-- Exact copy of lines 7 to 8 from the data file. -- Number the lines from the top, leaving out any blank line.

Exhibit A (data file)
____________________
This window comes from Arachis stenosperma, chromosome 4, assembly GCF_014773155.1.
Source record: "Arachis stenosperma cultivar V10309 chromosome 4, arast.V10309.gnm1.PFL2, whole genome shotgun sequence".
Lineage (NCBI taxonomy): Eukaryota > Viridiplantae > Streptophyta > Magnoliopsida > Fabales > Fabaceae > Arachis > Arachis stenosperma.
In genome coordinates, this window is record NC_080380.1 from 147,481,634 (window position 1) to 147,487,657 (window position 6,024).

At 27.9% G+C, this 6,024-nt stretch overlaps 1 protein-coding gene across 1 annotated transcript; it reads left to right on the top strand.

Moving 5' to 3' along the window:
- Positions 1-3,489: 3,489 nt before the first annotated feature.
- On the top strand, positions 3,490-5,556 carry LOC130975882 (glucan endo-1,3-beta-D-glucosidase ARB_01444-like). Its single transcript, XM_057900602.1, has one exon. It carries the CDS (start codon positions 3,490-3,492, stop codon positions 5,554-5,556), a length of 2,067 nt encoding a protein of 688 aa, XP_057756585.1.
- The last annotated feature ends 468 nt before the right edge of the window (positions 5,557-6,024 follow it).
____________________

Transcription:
- Positions 1-3,489: 3,489 nt before the first annotated feature.
- On the top strand, positions 3,490-5,556 carry LOC130975882 (glucan endo-1,3-beta-D-glucosidase ARB_01444-like). Its single transcript, XM_057900602.1, has one exon. It carries the CDS (start codon positions 3,490-3,492, stop codon positions 5,554-5,556), a length of 2,067 nt encoding a protein of 688 aa, XP_057756585.1.